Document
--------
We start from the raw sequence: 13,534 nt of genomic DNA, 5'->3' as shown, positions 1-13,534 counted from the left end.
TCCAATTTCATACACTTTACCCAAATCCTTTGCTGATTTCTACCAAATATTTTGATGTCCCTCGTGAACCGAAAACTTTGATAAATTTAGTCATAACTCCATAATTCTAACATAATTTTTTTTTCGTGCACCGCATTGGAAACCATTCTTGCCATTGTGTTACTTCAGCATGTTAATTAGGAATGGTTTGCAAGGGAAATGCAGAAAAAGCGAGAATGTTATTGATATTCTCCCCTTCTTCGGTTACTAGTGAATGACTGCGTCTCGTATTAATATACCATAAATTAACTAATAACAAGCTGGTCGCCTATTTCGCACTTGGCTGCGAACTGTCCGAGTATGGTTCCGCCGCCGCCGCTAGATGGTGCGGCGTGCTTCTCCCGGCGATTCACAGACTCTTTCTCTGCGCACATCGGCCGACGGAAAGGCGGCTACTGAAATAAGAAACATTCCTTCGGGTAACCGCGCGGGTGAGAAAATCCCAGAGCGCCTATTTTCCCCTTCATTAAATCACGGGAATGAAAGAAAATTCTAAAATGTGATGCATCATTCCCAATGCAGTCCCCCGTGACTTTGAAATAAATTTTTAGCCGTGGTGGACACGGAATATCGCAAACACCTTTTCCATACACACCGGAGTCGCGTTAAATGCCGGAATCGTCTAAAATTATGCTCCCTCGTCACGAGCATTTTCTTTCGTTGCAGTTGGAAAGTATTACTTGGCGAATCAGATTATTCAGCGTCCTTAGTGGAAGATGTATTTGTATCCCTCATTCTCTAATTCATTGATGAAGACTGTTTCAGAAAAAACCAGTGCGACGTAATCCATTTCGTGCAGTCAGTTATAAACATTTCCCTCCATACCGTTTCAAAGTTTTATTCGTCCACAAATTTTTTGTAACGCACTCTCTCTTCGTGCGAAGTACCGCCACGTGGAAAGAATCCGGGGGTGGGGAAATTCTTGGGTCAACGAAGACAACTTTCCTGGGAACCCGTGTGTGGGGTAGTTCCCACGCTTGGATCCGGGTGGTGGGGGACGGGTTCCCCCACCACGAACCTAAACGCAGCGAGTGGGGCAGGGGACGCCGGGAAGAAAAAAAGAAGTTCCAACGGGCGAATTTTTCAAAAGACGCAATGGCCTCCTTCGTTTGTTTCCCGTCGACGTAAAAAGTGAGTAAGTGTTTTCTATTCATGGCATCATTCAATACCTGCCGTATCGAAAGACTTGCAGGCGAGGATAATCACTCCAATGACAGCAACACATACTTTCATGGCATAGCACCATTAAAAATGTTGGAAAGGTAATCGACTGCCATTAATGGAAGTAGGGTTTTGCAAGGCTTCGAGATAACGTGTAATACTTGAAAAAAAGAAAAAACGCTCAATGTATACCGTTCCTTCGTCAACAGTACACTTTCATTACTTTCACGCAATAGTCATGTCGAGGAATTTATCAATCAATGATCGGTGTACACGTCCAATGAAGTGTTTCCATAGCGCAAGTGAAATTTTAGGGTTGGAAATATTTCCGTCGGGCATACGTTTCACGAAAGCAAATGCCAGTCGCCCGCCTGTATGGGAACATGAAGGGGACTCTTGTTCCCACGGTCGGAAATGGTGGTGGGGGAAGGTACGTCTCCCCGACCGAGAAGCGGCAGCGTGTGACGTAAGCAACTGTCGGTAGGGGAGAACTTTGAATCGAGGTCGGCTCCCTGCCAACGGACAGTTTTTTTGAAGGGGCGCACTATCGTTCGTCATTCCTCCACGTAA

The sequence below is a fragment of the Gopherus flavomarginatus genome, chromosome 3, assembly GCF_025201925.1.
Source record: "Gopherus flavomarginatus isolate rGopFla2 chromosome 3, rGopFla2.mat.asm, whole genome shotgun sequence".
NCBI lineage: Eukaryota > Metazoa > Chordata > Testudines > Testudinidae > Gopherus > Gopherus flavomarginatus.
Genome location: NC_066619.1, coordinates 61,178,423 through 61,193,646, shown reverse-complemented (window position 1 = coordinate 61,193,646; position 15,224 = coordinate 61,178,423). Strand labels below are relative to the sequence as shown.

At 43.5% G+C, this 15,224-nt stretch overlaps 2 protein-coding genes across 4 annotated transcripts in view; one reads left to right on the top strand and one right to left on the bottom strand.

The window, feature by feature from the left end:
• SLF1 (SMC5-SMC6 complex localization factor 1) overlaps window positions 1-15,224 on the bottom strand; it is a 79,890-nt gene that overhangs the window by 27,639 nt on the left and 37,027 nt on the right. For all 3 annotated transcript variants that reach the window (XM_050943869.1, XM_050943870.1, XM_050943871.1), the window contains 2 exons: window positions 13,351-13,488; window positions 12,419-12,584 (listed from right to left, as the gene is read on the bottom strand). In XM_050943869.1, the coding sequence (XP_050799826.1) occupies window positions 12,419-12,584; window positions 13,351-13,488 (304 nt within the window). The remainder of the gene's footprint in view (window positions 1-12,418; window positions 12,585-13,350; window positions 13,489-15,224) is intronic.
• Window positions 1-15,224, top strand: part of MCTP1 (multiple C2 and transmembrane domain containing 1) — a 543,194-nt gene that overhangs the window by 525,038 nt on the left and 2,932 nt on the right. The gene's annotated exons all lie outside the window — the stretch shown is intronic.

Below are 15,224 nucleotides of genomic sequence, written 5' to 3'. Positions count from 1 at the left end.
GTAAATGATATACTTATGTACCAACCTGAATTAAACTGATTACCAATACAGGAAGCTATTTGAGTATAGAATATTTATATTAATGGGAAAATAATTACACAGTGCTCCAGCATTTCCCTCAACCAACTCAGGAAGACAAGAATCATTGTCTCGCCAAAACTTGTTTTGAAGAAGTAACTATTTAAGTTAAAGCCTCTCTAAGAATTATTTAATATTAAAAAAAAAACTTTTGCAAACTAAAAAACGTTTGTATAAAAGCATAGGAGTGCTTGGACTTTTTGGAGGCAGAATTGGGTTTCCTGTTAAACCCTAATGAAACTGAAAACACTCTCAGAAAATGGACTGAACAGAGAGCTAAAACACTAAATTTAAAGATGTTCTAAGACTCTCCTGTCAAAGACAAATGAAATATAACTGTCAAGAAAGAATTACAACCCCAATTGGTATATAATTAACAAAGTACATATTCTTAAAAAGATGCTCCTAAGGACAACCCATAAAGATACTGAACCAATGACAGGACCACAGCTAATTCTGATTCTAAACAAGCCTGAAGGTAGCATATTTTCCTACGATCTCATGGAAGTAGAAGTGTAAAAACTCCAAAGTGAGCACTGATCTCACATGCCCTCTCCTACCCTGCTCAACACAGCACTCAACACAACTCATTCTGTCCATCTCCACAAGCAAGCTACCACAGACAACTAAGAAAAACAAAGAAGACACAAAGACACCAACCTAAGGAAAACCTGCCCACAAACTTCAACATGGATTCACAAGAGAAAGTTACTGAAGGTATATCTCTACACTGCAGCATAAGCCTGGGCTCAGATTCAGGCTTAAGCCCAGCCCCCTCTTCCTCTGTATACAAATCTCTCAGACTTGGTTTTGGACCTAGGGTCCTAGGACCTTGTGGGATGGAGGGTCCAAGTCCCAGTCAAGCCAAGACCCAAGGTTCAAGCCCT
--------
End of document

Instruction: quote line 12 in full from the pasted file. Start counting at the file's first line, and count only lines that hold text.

GTAAATGATATACTTATGTACCAACCTGAATTAAACTGATTACCAATACAGGAAGCTATTTGAGTATAGAATATTTATATTAATGGGAAAATAATTACACAGTGCTCCAGCATTTCCCTCAACCAACTCAGGAAGACAAGAATCATTGTCTCGCCAAAACTTGTTTTGAAGAAGTAACTATTTAAGTTAAAGCCTCTCTAAGAATTATTTAATATTAAAAAAAAAACTTTTGCAAACTAAAAAACGTTTGTATAAAAGCATAGGAGTGCTTGGACTTTTTGGAGGCAGAATTGGGTTTCCTGTTAAACCCTAATGAAACTGAAAACACTCTCAGAAAATGGACTGAACAGAGAGCTAAAACACTAAATTTAAAGATGTTCTAAGACTCTCCTGTCAAAGACAAATGAAATATAACTGTCAAGAAAGAATTACAACCCCAATTGGTATATAATTAACAAAGTACATATTCTTAAAAAGATGCTCCTAAGGACAACCCATAAAGATACTGAACCAATGACAGGACCACAGCTAATTCTGATTCTAAACAAGCCTGAAGGTAGCATATTTTCCTACGATCTCATGGAAGTAGAAGTGTAAAAACTCCAAAGTGAGCACTGATCTCACATGCCCTCTCCTACCCTGCTCAACACAGCACTCAACACAACTCATTCTGTCCATCTCCACAAGCAAGCTACCACAGACAACTAAGAAAAACAAAGAAGACACAAAGACACCAACCTAAGGAAAACCTGCCCACAAACTTCAACATGGATTCACAAGAGAAAGTTACTGAAGGTATATCTCTACACTGCAGCATAAGCCTGGGCTCAGATTCAGGCTTAAGCCCAGCCCCCTCTTCCTCTGTATACAAATCTCTCAGACTTGGTTTTGGACCTAGGGTCCTAGGACCTTGTGGGATGGAGGGTCCAAGTCCCAGTCAAGCCAAGACCCAAGGTTCAAGCCCT